What a Blue Chip Advertiser Wants From You (Hint: More Community)
IBM outlines eight steps for publisher success.
Brands are interested in becoming part of the conversation both online and in print, according to IBM vice president of marketing Edward Abrams (who stressed that doesn’t mean violating editorial autonomy but didn’t offer an example). "Magazines are important from that independent, authoritative perspective," said Abrams, who spoke at the recent ABM Spring Meeting. "How do I get embedded in a way that’s less an advertising approach? I’m not talking about crossing the church-state line but how do we participate?"
That means publishers need to approach information channels differently and in some cases, give up control. "We need to understand the customer mindset," says Abrams. "You’ve all heard a lot about social media but what does it mean? IBM is the largest community on LinkedIn. It’s a community on Facebook. These are the types of things we are looking for you to help with. IBM great at manufacturing but not communicating. Publishers more capable. That’s the magic bullet that will differentiate the b-to-b market."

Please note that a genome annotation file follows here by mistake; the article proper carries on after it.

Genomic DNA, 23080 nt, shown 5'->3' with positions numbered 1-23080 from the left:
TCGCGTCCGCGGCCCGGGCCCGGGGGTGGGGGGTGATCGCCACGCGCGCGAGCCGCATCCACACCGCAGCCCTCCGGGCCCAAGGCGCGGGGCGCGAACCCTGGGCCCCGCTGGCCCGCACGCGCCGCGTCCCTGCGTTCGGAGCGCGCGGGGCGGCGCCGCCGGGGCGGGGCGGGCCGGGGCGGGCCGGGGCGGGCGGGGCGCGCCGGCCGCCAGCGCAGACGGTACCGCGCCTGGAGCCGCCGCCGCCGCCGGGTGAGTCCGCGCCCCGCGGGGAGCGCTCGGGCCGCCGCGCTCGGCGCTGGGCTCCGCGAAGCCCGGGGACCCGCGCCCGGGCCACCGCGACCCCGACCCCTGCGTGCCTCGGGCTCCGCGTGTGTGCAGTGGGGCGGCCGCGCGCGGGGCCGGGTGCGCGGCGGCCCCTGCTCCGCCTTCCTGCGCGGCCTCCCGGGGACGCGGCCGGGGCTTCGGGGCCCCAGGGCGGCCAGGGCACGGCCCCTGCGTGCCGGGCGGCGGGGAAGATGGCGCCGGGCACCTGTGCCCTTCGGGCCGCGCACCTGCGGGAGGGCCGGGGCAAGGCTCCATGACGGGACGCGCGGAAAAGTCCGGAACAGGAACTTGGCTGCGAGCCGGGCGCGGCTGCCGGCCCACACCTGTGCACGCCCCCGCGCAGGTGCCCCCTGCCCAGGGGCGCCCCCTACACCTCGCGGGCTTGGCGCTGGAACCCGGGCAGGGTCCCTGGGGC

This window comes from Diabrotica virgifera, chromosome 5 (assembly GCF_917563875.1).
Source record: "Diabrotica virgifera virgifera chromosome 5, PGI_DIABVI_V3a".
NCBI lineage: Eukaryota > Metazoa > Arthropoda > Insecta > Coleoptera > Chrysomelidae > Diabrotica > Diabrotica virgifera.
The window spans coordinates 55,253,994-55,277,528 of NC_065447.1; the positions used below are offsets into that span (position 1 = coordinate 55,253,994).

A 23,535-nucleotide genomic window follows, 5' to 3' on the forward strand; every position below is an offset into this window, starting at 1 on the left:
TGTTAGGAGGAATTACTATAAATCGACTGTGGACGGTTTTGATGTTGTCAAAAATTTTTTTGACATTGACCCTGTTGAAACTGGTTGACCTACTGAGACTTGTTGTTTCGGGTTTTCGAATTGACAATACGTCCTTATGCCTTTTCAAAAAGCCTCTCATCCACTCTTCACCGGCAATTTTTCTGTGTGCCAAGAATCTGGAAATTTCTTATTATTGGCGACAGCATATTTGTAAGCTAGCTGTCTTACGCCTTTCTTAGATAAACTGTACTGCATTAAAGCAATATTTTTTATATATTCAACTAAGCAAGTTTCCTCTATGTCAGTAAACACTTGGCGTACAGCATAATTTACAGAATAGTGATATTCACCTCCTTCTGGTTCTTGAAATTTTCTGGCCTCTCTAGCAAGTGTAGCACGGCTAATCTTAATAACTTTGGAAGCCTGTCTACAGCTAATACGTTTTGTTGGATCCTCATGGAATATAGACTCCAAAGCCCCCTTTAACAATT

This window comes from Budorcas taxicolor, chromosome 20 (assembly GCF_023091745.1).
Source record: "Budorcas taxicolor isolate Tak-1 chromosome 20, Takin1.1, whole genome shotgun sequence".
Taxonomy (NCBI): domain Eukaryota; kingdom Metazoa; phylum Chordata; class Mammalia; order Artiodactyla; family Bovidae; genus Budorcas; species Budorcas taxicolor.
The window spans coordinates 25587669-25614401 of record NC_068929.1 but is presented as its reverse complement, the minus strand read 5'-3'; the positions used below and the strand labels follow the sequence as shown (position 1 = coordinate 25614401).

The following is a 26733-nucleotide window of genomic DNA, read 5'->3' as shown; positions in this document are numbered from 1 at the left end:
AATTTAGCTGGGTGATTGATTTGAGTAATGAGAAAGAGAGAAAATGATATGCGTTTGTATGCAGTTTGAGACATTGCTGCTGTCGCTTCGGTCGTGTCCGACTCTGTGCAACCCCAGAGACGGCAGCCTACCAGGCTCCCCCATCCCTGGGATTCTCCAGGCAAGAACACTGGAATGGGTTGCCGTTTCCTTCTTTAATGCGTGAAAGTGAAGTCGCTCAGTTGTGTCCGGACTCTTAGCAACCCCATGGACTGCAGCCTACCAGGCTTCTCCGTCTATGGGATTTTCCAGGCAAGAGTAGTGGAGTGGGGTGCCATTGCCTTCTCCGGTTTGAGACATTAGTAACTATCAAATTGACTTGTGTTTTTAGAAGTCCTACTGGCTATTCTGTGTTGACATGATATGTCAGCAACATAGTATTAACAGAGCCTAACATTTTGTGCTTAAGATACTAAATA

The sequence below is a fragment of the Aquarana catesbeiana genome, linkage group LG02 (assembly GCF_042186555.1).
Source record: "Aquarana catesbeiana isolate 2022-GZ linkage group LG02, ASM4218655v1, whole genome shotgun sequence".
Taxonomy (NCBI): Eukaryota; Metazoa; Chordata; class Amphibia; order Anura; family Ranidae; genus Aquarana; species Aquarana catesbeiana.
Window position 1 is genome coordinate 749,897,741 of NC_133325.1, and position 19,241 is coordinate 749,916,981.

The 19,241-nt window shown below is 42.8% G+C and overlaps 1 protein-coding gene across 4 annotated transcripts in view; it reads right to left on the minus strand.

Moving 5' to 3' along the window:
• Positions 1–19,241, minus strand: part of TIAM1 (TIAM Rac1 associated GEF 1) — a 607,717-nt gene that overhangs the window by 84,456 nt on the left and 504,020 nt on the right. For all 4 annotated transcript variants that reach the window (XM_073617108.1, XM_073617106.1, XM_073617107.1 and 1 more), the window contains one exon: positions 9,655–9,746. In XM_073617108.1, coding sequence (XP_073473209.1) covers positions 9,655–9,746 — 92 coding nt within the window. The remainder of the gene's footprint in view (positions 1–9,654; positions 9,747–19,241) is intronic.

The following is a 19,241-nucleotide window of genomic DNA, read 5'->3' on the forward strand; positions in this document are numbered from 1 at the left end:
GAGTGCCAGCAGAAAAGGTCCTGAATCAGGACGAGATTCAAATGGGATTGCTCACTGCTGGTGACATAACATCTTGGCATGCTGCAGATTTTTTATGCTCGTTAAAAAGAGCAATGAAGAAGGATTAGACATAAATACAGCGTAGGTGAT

Below, Abrams highlights eight key points publishers should focus on:
1. User generated content. "The customer is in control. We need to find ways to facilitate that. User dialogue is crucial to online success and as publishers, that’s scary. Ceding control is scary."
2. Trust in ability of the audience to be self-policing. "They will bring us back to center if we let them."
3. Peer-to-Peer Interaction. "It’s where we’re going."
4. Transparency and openness. "They can smell BS a mile away and they call you on a problem."
5. Low barriers to entry. "Offer enough choices that customers can participate and be comfortable."
6. Collaboration. "Are we allowing customers to share ideas? We need to work with each other to solve problems."
7. Connecting. "Connect people to information. We have everything the marketplace is looking for. We have to make sure people have access to information."
8. Investment. "We have to understand we will attract people first and make money later. We don’t make a penny on Facebook but we could make a lot of money down the road. Business-to-business buyers are people and people are community-driven."